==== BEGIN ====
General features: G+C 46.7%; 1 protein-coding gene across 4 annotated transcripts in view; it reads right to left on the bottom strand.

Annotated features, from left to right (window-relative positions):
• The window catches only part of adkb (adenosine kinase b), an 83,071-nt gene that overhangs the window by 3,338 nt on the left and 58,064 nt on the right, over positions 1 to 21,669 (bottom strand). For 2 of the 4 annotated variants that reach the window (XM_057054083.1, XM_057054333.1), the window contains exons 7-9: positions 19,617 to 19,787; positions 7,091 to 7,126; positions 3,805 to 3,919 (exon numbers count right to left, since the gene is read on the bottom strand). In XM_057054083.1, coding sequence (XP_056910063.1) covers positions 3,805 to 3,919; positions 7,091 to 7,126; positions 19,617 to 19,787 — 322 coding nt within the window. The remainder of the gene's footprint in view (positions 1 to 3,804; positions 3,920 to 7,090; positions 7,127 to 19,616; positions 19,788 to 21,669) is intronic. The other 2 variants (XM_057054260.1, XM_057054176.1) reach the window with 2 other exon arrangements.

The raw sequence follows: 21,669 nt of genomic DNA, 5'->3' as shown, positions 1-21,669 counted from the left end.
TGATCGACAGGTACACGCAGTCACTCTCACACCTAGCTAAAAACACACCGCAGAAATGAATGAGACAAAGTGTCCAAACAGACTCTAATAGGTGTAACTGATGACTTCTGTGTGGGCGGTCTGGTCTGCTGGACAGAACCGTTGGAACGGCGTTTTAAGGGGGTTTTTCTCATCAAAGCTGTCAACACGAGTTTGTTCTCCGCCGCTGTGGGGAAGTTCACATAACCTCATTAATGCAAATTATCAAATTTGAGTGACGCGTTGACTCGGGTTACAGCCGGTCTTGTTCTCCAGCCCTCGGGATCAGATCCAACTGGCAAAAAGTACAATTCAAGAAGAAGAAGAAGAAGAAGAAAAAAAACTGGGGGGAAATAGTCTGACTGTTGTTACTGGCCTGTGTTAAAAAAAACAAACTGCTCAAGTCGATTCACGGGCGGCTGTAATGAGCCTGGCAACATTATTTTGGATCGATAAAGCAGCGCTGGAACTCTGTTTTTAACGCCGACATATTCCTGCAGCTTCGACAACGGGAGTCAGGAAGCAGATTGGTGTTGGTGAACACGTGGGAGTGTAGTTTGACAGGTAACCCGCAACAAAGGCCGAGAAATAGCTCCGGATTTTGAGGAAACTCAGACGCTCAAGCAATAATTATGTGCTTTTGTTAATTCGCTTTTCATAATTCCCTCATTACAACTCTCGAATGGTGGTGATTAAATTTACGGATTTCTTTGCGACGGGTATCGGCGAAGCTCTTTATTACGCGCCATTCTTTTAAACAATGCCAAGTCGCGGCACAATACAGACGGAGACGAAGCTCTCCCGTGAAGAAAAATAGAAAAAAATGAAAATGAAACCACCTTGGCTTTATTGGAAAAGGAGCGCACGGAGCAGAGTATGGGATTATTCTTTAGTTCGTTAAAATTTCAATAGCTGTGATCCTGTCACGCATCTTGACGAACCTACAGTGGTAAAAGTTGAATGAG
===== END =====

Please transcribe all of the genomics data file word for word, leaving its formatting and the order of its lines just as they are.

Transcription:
General features: G+C 46.7%; 1 protein-coding gene across 4 annotated transcripts in view; it reads right to left on the bottom strand.

Annotated features, from left to right (window-relative positions):
• The window catches only part of adkb (adenosine kinase b), an 83,071-nt gene that overhangs the window by 3,338 nt on the left and 58,064 nt on the right, over positions 1 to 21,669 (bottom strand). For 2 of the 4 annotated variants that reach the window (XM_057054083.1, XM_057054333.1), the window contains exons 7-9: positions 19,617 to 19,787; positions 7,091 to 7,126; positions 3,805 to 3,919 (exon numbers count right to left, since the gene is read on the bottom strand). In XM_057054083.1, coding sequence (XP_056910063.1) covers positions 3,805 to 3,919; positions 7,091 to 7,126; positions 19,617 to 19,787 — 322 coding nt within the window. The remainder of the gene's footprint in view (positions 1 to 3,804; positions 3,920 to 7,090; positions 7,127 to 19,616; positions 19,788 to 21,669) is intronic. The other 2 variants (XM_057054260.1, XM_057054176.1) reach the window with 2 other exon arrangements.

The raw sequence follows: 21,669 nt of genomic DNA, 5'->3' as shown, positions 1-21,669 counted from the left end.
TGATCGACAGGTACACGCAGTCACTCTCACACCTAGCTAAAAACACACCGCAGAAATGAATGAGACAAAGTGTCCAAACAGACTCTAATAGGTGTAACTGATGACTTCTGTGTGGGCGGTCTGGTCTGCTGGACAGAACCGTTGGAACGGCGTTTTAAGGGGGTTTTTCTCATCAAAGCTGTCAACACGAGTTTGTTCTCCGCCGCTGTGGGGAAGTTCACATAACCTCATTAATGCAAATTATCAAATTTGAGTGACGCGTTGACTCGGGTTACAGCCGGTCTTGTTCTCCAGCCCTCGGGATCAGATCCAACTGGCAAAAAGTACAATTCAAGAAGAAGAAGAAGAAGAAGAAAAAAAACTGGGGGGAAATAGTCTGACTGTTGTTACTGGCCTGTGTTAAAAAAAACAAACTGCTCAAGTCGATTCACGGGCGGCTGTAATGAGCCTGGCAACATTATTTTGGATCGATAAAGCAGCGCTGGAACTCTGTTTTTAACGCCGACATATTCCTGCAGCTTCGACAACGGGAGTCAGGAAGCAGATTGGTGTTGGTGAACACGTGGGAGTGTAGTTTGACAGGTAACCCGCAACAAAGGCCGAGAAATAGCTCCGGATTTTGAGGAAACTCAGACGCTCAAGCAATAATTATGTGCTTTTGTTAATTCGCTTTTCATAATTCCCTCATTACAACTCTCGAATGGTGGTGATTAAATTTACGGATTTCTTTGCGACGGGTATCGGCGAAGCTCTTTATTACGCGCCATTCTTTTAAACAATGCCAAGTCGCGGCACAATACAGACGGAGACGAAGCTCTCCCGTGAAGAAAAATAGAAAAAAATGAAAATGAAACCACCTTGGCTTTATTGGAAAAGGAGCGCACGGAGCAGAGTATGGGATTATTCTTTAGTTCGTTAAAATTTCAATAGCTGTGATCCTGTCACGCATCTTGACGAACCTACAGTGGTAAAAGTTGAATGAG